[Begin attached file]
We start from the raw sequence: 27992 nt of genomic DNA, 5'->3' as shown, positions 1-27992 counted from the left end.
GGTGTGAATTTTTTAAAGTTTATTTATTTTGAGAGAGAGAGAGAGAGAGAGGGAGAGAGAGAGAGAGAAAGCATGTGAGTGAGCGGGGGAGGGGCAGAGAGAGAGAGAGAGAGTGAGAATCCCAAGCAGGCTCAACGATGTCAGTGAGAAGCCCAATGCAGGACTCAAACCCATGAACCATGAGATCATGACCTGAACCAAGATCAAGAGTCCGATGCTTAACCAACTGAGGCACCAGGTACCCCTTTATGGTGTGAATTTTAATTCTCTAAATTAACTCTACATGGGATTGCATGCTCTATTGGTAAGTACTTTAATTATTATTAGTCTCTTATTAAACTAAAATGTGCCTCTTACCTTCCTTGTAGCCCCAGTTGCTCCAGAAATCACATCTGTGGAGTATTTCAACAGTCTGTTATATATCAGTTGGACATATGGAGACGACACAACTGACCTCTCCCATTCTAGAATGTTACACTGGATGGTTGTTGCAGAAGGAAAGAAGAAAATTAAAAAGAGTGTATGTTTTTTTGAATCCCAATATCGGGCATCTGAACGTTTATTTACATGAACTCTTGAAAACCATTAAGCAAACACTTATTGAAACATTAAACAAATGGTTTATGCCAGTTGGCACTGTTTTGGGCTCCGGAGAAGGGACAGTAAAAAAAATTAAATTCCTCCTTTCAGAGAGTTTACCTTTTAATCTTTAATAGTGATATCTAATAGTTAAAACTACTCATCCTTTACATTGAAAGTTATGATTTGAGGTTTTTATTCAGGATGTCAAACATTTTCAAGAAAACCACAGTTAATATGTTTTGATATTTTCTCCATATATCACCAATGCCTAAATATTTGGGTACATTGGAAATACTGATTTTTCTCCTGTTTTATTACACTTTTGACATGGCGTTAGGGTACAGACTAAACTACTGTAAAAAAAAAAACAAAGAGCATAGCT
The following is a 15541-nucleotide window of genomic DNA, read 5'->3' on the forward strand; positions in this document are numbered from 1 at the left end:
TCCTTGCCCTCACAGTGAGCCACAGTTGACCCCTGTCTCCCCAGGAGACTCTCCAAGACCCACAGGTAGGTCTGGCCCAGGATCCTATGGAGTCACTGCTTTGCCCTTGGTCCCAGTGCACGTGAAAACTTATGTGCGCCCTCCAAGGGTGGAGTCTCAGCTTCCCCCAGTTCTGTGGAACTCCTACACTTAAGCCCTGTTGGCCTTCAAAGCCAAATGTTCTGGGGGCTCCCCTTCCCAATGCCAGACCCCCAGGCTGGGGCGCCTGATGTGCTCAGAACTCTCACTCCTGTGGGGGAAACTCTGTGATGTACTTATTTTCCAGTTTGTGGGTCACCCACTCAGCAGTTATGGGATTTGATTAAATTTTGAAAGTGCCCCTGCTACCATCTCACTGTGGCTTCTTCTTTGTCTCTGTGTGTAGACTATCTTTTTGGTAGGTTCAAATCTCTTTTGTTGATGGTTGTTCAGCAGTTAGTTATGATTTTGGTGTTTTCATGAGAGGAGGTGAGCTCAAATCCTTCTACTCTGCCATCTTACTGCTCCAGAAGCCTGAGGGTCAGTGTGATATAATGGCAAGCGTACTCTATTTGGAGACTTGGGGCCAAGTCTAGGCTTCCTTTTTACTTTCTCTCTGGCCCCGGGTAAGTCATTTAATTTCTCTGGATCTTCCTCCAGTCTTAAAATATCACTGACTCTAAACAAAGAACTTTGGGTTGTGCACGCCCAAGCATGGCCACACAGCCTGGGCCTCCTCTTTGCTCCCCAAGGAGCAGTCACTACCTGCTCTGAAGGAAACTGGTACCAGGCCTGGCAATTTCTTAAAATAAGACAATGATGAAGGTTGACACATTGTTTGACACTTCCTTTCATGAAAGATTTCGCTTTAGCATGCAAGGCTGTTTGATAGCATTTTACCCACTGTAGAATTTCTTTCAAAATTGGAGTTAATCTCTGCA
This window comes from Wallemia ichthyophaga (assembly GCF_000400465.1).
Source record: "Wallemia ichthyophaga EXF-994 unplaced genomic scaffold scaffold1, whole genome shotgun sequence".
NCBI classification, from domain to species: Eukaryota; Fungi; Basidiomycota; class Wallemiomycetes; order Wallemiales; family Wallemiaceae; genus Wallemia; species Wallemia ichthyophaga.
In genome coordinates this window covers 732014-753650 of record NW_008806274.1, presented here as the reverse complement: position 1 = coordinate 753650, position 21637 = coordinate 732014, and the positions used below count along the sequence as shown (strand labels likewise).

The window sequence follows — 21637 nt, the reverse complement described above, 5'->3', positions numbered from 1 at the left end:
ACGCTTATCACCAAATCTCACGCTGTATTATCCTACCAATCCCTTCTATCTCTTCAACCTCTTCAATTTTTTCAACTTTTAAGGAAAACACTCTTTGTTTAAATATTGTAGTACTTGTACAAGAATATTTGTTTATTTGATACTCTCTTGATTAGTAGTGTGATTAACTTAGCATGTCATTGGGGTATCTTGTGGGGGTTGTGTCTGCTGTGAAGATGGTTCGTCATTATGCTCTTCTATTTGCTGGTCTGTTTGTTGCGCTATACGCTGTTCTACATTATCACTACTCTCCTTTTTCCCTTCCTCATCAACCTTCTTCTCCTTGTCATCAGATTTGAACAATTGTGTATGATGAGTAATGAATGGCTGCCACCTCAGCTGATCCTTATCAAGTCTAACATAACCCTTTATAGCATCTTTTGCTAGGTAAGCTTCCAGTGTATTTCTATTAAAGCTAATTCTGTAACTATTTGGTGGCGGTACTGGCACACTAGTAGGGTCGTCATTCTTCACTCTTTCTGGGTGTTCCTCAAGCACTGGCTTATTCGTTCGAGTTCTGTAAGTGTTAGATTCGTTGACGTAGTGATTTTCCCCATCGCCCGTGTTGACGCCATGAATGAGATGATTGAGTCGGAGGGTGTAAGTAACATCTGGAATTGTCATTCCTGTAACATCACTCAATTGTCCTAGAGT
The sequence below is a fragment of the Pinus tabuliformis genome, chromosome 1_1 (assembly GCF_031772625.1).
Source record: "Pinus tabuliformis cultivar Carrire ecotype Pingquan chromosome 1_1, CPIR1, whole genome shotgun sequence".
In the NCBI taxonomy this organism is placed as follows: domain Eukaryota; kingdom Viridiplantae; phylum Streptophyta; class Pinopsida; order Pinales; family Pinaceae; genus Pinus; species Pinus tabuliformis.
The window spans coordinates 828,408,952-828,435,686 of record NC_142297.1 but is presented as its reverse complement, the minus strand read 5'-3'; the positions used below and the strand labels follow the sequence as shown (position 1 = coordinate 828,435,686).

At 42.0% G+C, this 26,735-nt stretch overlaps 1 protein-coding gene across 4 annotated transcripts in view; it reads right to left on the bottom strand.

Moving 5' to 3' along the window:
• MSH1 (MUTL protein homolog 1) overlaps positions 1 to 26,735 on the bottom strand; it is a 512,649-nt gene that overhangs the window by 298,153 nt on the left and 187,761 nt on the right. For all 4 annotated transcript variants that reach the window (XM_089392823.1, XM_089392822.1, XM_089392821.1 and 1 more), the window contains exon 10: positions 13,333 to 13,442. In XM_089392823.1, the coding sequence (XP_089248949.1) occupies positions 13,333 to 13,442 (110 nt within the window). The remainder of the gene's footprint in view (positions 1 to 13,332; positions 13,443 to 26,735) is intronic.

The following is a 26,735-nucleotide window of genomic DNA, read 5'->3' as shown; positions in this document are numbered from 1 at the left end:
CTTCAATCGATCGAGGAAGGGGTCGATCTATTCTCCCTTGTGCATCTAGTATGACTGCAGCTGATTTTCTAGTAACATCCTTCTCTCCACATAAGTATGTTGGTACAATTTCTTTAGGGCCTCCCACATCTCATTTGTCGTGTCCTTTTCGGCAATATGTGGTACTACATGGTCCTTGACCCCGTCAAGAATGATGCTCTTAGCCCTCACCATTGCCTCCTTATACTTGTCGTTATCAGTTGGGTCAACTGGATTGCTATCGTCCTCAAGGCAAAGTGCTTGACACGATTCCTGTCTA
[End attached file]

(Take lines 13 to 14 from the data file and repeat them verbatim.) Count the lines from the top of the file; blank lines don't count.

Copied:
In the NCBI taxonomy this organism is placed as follows: domain Eukaryota; kingdom Viridiplantae; phylum Streptophyta; class Pinopsida; order Pinales; family Pinaceae; genus Pinus; species Pinus tabuliformis.
The window spans coordinates 828,408,952-828,435,686 of record NC_142297.1 but is presented as its reverse complement, the minus strand read 5'-3'; the positions used below and the strand labels follow the sequence as shown (position 1 = coordinate 828,435,686).